of the Brotherhood." To the same effect Cameron v. International Alliance, etc. , 119 Id. 577 (E. & A. 1936). The constitution of the parent organization in the instant case provides that "any local group * * * can affiliate * * * provided they * * * recognize the Constitution of the International Union and pay the regular dues and assessments * * * the per capita tax to be paid regularly every month to the International Union, shall be 50 cents per month for every member in good standing. If indications are that * * * the Local Union is about to secede * * * the General Executive Board may appoint a trustee to take charge and control of the affairs of the Local Union * * * the trustee shall take possession of all funds * * * and other property" which "shall be held in trust by the International Union until reorganization has been effected. It shall then be returned to the Local Union. * * * Reorganization shall be effected by and under the direction of the International Union * * * when the trustee recommends self-government * * * and such recommendation is approved by the General Executive Board."

The question for determination was stated in the opinion below thus: "Has a local union the right, by the will of its membership, to withdraw from its affiliation with an international labor organization, and if it has, what is the effect upon its funds and property?" The question is one of novel impression in this State with respect to labor unions but somewhat analogous situations have been considered in the case of benevolent associations. In Knights of Pythias v. Germania Lodge , 56 N.J. Eq. 63 (Ch. 1897), there was involved the question of an improper diversion of the funds of the subordinate lodge. In holding that there was an improper diversion, Pitney, V.C., said: "It is familiar law that funds accumulated as were those here in question become, as soon as paid in, impressed with a trust with all its consequences. In this case the terms of the trust are found in the constitutions of the supreme, grand and subordinate lodges, and the laws of the former and by-laws of the latter. The funds being impressed with such a trust cannot lawfully be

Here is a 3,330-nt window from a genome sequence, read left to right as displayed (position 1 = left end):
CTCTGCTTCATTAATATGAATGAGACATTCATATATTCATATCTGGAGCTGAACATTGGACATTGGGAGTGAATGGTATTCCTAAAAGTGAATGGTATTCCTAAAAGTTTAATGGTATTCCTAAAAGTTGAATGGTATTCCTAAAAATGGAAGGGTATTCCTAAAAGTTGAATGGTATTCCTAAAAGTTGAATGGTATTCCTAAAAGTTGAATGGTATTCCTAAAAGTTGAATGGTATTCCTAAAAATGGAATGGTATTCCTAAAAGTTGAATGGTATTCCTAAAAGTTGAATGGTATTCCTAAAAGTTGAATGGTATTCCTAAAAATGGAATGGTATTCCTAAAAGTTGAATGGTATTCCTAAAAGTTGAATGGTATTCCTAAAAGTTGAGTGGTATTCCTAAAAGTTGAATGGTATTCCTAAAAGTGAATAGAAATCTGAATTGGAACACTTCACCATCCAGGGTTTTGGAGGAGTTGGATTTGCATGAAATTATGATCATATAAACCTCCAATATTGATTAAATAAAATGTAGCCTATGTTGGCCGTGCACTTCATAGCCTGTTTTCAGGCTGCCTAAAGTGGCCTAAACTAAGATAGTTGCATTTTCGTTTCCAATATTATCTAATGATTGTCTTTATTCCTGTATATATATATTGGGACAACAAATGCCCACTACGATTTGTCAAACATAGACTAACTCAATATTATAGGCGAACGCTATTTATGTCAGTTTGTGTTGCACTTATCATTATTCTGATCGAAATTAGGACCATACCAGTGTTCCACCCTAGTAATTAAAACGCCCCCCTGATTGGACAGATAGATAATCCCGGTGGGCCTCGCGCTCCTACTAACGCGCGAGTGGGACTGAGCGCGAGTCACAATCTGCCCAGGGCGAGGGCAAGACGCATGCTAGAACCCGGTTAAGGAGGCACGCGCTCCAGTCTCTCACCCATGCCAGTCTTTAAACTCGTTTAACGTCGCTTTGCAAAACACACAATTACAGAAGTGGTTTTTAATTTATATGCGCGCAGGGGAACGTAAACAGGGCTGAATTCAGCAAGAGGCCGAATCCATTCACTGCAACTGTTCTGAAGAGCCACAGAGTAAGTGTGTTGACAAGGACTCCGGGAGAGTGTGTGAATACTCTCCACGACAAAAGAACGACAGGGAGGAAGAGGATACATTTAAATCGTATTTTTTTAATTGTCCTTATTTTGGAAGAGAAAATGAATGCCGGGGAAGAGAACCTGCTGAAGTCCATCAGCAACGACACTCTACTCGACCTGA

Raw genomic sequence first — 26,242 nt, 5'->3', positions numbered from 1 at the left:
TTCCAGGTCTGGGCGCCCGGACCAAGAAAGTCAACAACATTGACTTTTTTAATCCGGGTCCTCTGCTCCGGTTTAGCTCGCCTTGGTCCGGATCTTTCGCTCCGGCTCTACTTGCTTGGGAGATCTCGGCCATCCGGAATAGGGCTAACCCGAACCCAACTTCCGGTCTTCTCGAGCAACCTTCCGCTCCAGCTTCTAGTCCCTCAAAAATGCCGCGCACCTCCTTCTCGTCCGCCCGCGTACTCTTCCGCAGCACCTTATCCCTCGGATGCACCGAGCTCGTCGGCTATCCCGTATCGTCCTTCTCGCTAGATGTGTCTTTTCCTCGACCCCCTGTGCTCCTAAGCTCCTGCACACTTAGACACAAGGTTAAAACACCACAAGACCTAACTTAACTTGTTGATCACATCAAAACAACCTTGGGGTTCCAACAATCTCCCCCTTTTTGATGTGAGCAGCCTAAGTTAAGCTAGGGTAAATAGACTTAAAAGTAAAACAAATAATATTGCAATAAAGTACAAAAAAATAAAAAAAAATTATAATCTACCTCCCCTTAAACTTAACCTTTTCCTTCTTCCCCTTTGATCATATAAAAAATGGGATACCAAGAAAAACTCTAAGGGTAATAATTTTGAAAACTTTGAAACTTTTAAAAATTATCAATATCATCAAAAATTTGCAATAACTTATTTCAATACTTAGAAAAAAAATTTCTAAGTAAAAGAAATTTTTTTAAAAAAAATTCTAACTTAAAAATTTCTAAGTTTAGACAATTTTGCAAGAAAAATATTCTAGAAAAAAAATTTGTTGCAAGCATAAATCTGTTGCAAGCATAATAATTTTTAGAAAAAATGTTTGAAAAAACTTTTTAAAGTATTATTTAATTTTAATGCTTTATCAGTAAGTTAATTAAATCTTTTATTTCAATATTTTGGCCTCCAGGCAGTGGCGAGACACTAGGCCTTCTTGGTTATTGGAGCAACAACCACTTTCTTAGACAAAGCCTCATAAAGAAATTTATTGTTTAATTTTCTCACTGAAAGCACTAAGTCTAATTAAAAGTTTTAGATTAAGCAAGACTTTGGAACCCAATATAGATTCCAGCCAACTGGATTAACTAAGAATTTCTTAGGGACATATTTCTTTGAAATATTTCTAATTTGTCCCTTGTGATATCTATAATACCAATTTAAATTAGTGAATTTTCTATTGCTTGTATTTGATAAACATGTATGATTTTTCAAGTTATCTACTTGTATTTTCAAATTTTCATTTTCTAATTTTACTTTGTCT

diverted therefrom." In the cited case the court was dealing with the distribution of funds among certain members of a subordinate lodge which had dissolved. The grand lodge had enacted a constitution for subordinate lodges which Germania had accepted and which provided that upon dissolution its property should be returned to the grand lodge. The court held that the distributees had lost their right to the fund by abandoning the organization and that the distribution was not in accordance with the by-laws. Indeed it was not in accordance with the constitution as quoted above and furthermore was directly at variance with a further provision of the subordinate's by-laws which had been approved by the grand lodge and which read: "Any brother * * * shall, if he fall sick * * * and (be) disabled for work * * * receive the sum of five dollars, weekly sick benefit money."

Reverting to the constitution of the International we find that Article IV provides that: "Sec. 9. The dues charged by Local Unions shall not be less than $1.50 per month. The per capita tax to the ...